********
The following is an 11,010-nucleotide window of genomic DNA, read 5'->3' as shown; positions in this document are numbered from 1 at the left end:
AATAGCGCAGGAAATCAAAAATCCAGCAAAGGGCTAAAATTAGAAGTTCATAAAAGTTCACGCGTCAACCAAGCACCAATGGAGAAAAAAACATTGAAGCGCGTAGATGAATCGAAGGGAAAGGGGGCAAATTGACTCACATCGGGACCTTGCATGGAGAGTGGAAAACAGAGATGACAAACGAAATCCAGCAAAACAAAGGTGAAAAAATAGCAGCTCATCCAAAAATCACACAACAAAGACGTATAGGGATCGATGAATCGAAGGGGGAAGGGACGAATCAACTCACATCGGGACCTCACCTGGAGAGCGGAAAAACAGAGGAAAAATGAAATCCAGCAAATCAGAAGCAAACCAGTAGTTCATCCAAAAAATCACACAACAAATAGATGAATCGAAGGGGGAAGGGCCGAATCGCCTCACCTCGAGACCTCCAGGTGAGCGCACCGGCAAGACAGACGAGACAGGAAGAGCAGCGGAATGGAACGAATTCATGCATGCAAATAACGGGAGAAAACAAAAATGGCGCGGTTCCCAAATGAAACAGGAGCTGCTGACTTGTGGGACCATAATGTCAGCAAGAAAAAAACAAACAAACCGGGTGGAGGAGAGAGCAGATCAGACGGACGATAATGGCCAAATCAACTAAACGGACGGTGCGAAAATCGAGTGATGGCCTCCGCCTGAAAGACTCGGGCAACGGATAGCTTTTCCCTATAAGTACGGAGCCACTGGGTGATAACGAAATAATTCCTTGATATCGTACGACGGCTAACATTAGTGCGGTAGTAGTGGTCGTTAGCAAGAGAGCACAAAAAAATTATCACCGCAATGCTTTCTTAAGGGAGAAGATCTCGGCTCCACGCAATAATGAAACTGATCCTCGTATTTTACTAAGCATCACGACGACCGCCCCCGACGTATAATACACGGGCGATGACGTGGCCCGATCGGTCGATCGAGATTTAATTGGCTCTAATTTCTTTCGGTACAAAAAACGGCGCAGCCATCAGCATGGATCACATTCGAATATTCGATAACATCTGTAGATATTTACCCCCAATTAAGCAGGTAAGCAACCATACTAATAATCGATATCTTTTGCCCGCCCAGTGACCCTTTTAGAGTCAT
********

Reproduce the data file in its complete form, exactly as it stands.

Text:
The following is an 11,010-nucleotide window of genomic DNA, read 5'->3' as shown; positions in this document are numbered from 1 at the left end:
AATAGCGCAGGAAATCAAAAATCCAGCAAAGGGCTAAAATTAGAAGTTCATAAAAGTTCACGCGTCAACCAAGCACCAATGGAGAAAAAAACATTGAAGCGCGTAGATGAATCGAAGGGAAAGGGGGCAAATTGACTCACATCGGGACCTTGCATGGAGAGTGGAAAACAGAGATGACAAACGAAATCCAGCAAAACAAAGGTGAAAAAATAGCAGCTCATCCAAAAATCACACAACAAAGACGTATAGGGATCGATGAATCGAAGGGGGAAGGGACGAATCAACTCACATCGGGACCTCACCTGGAGAGCGGAAAAACAGAGGAAAAATGAAATCCAGCAAATCAGAAGCAAACCAGTAGTTCATCCAAAAAATCACACAACAAATAGATGAATCGAAGGGGGAAGGGCCGAATCGCCTCACCTCGAGACCTCCAGGTGAGCGCACCGGCAAGACAGACGAGACAGGAAGAGCAGCGGAATGGAACGAATTCATGCATGCAAATAACGGGAGAAAACAAAAATGGCGCGGTTCCCAAATGAAACAGGAGCTGCTGACTTGTGGGACCATAATGTCAGCAAGAAAAAAACAAACAAACCGGGTGGAGGAGAGAGCAGATCAGACGGACGATAATGGCCAAATCAACTAAACGGACGGTGCGAAAATCGAGTGATGGCCTCCGCCTGAAAGACTCGGGCAACGGATAGCTTTTCCCTATAAGTACGGAGCCACTGGGTGATAACGAAATAATTCCTTGATATCGTACGACGGCTAACATTAGTGCGGTAGTAGTGGTCGTTAGCAAGAGAGCACAAAAAAATTATCACCGCAATGCTTTCTTAAGGGAGAAGATCTCGGCTCCACGCAATAATGAAACTGATCCTCGTATTTTACTAAGCATCACGACGACCGCCCCCGACGTATAATACACGGGCGATGACGTGGCCCGATCGGTCGATCGAGATTTAATTGGCTCTAATTTCTTTCGGTACAAAAAACGGCGCAGCCATCAGCATGGATCACATTCGAATATTCGATAACATCTGTAGATATTTACCCCCAATTAAGCAGGTAAGCAACCATACTAATAATCGATATCTTTTGCCCGCCCAGTGACCCTTTTAGAGTCAT